How did technology use change during the pandemic? New BU project seeks oral histories

Young asian man using laptop computer working and video conference meeting online chat in quarantine for coronavirus wearing protective mask with social distancing at home.
The Covid-19 pandemic and related health measures changed how many people engaged with technology of all kinds — from laptops and medical masks to old types of tech like plexiglass barriers and sourdough starters.

Sweeping changes in how people used technology were one of the side effects of the Covid-19 pandemic, and a new Brandon University research project wants to capture your memories of those changes.

“We’re gathering a base of information about this time period, where some changes have already come and gone, like the practice some people had of washing and sanitizing groceries,” said Sydney Houlihan, a student researcher who is working on the project. “This will be valuable for future historians, especially perhaps when people look at children growing up through these changes, and how that might have affected them.”

The research is taking a broad look at “technology” and are interested in more than work-from-home or Zoom cocktail hours. Anything old or new, from plexiglass shields and homemade masks to air purifiers and sourdough baking, is of interest.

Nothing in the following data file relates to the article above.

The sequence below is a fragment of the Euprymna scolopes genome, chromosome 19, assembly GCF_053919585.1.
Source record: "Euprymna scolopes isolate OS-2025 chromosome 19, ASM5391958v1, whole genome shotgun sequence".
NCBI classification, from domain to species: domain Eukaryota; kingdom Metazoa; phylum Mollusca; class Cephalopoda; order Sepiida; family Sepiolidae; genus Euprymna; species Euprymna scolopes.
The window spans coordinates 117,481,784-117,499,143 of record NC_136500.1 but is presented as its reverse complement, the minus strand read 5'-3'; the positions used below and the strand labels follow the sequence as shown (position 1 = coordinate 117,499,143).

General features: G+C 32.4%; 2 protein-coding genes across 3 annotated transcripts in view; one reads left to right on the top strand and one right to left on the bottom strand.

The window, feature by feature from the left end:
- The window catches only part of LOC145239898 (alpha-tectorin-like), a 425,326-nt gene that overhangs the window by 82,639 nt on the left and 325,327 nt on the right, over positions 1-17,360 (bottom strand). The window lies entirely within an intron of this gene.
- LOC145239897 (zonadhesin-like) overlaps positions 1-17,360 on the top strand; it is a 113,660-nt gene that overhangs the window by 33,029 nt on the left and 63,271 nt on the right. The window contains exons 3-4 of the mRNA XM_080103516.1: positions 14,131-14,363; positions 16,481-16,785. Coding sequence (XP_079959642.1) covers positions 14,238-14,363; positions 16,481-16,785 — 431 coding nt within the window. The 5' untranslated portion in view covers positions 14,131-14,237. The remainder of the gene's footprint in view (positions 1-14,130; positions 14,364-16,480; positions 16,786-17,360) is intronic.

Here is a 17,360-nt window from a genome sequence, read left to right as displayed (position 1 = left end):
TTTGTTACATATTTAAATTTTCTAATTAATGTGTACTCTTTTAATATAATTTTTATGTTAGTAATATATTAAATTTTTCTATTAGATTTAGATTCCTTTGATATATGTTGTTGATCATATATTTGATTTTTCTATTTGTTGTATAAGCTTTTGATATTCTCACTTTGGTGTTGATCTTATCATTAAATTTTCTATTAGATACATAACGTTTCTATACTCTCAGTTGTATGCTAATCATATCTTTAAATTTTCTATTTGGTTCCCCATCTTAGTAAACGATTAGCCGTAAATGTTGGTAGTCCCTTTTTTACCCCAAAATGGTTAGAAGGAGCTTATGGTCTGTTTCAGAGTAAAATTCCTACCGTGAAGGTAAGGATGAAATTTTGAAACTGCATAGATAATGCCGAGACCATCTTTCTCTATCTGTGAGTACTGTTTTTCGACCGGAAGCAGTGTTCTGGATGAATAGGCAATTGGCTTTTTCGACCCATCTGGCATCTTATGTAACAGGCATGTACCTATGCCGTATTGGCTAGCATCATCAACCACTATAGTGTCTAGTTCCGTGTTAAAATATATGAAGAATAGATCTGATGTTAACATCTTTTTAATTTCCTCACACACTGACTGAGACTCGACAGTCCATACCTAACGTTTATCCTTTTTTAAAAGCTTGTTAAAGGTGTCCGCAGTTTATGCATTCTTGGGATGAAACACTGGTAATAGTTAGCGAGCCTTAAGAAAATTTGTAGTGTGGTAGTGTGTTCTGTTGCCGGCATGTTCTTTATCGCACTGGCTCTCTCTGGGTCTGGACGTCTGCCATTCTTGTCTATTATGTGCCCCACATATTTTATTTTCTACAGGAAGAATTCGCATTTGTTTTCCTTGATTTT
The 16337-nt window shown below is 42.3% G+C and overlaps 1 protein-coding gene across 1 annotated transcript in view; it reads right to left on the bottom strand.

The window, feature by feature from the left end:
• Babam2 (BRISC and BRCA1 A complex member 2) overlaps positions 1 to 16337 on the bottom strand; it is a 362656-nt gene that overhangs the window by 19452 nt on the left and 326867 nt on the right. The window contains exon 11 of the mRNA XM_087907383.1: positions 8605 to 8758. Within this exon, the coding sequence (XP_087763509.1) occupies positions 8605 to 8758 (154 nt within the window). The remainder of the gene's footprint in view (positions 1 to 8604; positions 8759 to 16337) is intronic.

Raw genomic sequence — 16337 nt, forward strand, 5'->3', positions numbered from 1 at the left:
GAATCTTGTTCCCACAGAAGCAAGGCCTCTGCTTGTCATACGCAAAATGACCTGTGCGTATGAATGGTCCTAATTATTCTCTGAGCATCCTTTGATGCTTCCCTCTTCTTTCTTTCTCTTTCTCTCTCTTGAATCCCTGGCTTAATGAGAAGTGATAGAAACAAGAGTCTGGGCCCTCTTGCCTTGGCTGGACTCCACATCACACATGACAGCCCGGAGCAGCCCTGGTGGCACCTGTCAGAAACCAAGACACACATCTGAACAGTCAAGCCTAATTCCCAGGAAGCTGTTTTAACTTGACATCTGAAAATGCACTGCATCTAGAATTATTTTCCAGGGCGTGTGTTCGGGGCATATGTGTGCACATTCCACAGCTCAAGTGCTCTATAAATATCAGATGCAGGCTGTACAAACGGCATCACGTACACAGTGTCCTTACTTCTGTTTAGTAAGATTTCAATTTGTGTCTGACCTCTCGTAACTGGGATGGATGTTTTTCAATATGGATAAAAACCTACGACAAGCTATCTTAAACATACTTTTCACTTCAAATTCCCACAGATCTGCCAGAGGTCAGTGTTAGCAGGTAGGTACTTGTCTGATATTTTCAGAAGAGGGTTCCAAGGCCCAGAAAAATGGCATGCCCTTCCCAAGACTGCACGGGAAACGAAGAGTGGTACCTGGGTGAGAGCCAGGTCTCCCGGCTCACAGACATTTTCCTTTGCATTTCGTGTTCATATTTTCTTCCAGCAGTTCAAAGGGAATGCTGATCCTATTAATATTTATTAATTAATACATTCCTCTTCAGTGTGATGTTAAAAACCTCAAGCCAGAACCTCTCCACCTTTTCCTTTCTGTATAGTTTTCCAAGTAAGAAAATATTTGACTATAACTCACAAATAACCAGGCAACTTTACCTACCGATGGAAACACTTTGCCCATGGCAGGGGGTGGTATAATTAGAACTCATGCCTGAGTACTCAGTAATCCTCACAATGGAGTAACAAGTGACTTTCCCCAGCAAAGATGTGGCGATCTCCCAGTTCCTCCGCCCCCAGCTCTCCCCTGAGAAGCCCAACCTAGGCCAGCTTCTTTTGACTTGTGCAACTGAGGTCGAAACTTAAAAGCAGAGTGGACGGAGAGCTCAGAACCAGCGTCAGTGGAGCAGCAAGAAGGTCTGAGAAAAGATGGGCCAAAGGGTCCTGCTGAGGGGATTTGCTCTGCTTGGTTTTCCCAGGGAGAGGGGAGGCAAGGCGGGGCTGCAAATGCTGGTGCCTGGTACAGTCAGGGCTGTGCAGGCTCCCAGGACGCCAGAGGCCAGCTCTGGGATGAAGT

“It’s really about our relationship to the technology, and how the experience of the pandemic — with all its unknowns, swift social transformations, and new expectations — upended those relationships,” said Dr. Rhonda Hinther, a BU history professor who is leading the research project. “The strength of collecting these as oral history means we can capture experiences that won’t be documented in other ways. It’s somewhat retrospective, but still relatively recent.”

Over the summer, the project hopes to connect with about 20 people to conduct a deep and wide-ranging interview about their changing relationship with technology through the pandemic. These oral history interviews will take about an hour each, and the recordings will be deposited into the S.J McKee Archives at Brandon University for future research access.

“Everyone all of a sudden had to upend their lives, and this was a tremendous adjustment,” Hinther said. “How did we need to change, to innovate, to adapt… in our home lives, our social lives, and in the workplace? All of these are of real interest to historians now, and may even help us prepare for future outbreaks or other crises.”

Hinther and Houlihan hope to capture a wide range of perspectives in their oral histories, from the healthcare, retail, and restaurant workers who had to juggle risk on the front line, to the students, patients, and clients who were at the mercy of others’ policies, to the decision-makers in government and industry whose judgement calls affected hundreds, thousands, or even millions of people.

“Even in hindsight, there’s sometimes no right answer, and this project isn’t about finding fault or assigning blame,” Houlihan said. “What’s critical is to capture the full experience as authentically as possible.”

If you’re interested in contributing your story — all Manitobans over 18 are eligible — you can email the project at or call Dr. Hinther at 204-728-9520.


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